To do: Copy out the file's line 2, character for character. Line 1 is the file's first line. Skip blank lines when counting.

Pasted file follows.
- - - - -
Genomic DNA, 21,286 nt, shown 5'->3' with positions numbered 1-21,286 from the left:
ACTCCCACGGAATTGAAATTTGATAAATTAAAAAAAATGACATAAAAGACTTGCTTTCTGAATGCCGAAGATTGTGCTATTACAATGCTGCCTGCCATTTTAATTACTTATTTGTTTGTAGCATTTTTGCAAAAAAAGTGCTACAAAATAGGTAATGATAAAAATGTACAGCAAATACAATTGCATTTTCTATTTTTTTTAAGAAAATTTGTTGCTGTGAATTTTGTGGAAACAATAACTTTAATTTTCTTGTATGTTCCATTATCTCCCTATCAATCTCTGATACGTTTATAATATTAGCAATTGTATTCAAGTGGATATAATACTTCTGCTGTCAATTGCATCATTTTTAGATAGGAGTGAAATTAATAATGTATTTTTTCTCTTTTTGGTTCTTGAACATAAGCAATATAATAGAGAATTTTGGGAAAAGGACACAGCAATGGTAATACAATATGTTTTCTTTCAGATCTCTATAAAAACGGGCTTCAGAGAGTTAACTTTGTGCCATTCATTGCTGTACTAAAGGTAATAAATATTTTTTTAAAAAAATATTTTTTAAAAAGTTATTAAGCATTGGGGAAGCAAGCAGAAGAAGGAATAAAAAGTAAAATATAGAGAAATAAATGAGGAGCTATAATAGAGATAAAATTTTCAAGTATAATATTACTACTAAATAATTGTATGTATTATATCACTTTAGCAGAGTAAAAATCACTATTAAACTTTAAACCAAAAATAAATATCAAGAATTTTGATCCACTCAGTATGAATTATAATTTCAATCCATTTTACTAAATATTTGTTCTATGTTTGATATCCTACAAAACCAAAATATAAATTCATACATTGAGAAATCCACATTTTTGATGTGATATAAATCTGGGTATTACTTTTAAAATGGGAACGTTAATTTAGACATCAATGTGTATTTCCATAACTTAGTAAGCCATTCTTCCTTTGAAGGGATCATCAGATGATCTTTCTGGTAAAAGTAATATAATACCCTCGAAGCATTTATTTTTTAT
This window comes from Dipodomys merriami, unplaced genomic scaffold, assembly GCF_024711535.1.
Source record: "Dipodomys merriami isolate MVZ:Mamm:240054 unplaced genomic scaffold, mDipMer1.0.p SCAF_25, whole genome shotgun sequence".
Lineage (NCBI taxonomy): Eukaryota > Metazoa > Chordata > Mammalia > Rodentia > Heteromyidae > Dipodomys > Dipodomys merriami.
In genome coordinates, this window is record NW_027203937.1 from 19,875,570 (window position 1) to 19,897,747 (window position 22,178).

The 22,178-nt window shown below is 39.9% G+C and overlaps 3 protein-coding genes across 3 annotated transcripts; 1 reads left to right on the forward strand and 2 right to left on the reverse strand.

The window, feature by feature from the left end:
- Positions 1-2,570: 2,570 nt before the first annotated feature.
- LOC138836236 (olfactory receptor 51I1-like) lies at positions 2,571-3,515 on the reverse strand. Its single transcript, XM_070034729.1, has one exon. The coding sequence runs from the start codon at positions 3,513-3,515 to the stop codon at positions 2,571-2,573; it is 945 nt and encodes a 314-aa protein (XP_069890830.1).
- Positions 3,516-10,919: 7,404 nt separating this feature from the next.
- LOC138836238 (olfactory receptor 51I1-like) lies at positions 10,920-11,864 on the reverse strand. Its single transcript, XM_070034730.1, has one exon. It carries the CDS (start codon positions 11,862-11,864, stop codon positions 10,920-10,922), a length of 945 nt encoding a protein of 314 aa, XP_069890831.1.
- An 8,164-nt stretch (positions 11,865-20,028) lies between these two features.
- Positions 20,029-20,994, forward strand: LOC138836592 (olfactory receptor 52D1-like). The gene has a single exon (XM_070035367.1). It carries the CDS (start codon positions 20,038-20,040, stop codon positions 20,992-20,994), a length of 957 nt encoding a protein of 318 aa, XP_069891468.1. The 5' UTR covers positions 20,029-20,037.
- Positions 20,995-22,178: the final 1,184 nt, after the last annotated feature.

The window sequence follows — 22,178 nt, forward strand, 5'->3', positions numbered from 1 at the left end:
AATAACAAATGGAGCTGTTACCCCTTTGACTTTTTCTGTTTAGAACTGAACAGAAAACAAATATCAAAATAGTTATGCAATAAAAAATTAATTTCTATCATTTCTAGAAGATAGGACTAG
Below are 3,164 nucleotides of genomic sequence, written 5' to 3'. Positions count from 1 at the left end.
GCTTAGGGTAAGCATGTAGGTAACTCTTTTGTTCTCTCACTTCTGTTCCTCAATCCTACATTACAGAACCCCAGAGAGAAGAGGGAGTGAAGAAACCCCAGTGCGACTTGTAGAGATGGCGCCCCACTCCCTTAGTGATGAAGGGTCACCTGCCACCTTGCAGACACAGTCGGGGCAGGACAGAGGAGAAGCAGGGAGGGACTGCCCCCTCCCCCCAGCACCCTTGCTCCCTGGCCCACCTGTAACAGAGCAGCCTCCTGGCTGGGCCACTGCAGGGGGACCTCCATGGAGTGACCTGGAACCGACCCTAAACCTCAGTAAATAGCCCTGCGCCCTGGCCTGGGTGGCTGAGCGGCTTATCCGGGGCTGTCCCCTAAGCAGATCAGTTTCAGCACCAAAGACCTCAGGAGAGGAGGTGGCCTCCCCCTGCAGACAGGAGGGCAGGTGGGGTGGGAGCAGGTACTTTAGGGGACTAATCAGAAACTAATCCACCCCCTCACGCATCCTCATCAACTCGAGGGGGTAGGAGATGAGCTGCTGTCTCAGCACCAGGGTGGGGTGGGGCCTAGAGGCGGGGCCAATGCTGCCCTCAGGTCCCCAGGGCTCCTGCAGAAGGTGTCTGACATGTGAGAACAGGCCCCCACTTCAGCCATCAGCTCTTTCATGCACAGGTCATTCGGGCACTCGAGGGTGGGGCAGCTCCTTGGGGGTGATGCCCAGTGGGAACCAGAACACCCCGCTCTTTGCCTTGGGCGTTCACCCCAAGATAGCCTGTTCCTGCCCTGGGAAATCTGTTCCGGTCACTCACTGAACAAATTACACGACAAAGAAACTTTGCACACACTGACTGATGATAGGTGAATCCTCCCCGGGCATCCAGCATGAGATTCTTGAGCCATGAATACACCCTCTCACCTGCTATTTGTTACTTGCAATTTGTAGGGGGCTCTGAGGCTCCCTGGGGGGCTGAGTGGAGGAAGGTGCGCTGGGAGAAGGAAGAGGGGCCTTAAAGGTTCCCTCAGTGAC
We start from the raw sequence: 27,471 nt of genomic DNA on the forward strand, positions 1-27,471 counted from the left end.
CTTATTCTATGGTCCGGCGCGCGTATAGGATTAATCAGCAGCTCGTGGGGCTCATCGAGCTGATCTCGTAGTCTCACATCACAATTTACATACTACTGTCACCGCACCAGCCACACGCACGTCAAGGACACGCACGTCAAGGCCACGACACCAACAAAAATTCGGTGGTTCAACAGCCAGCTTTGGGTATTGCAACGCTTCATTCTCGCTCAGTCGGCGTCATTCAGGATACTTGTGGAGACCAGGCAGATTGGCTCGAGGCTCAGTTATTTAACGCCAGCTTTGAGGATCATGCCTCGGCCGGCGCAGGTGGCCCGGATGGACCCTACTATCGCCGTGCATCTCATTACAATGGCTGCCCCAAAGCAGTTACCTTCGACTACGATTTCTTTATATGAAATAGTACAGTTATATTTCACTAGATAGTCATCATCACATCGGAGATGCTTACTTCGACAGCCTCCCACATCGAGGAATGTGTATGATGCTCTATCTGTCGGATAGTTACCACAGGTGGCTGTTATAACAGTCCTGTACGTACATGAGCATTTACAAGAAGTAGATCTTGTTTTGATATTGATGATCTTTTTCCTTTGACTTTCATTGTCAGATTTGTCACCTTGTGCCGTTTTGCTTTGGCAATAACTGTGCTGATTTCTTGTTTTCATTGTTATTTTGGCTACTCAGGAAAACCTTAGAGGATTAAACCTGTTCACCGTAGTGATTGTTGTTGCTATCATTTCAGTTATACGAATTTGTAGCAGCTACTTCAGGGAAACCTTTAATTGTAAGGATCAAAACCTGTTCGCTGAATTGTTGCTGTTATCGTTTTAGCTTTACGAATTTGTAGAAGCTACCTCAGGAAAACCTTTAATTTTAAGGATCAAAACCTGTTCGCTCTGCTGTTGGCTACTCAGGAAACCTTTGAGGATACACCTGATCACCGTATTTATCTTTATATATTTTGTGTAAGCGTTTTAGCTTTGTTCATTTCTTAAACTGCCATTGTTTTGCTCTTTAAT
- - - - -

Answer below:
ACTCCCACGGAATTGAAATTTGATAAATTAAAAAAAATGACATAAAAGACTTGCTTTCTGAATGCCGAAGATTGTGCTATTACAATGCTGCCTGCCATTTTAATTACTTATTTGTTTGTAGCATTTTTGCAAAAAAAGTGCTACAAAATAGGTAATGATAAAAATGTACAGCAAATACAATTGCATTTTCTATTTTTTTTAAGAAAATTTGTTGCTGTGAATTTTGTGGAAACAATAACTTTAATTTTCTTGTATGTTCCATTATCTCCCTATCAATCTCTGATACGTTTATAATATTAGCAATTGTATTCAAGTGGATATAATACTTCTGCTGTCAATTGCATCATTTTTAGATAGGAGTGAAATTAATAATGTATTTTTTCTCTTTTTGGTTCTTGAACATAAGCAATATAATAGAGAATTTTGGGAAAAGGACACAGCAATGGTAATACAATATGTTTTCTTTCAGATCTCTATAAAAACGGGCTTCAGAGAGTTAACTTTGTGCCATTCATTGCTGTACTAAAGGTAATAAATATTTTTTTAAAAAAATATTTTTTAAAAAGTTATTAAGCATTGGGGAAGCAAGCAGAAGAAGGAATAAAAAGTAAAATATAGAGAAATAAATGAGGAGCTATAATAGAGATAAAATTTTCAAGTATAATATTACTACTAAATAATTGTATGTATTATATCACTTTAGCAGAGTAAAAATCACTATTAAACTTTAAACCAAAAATAAATATCAAGAATTTTGATCCACTCAGTATGAATTATAATTTCAATCCATTTTACTAAATATTTGTTCTATGTTTGATATCCTACAAAACCAAAATATAAATTCATACATTGAGAAATCCACATTTTTGATGTGATATAAATCTGGGTATTACTTTTAAAATGGGAACGTTAATTTAGACATCAATGTGTATTTCCATAACTTAGTAAGCCATTCTTCCTTTGAAGGGATCATCAGATGATCTTTCTGGTAAAAGTAATATAATACCCTCGAAGCATTTATTTTTTAT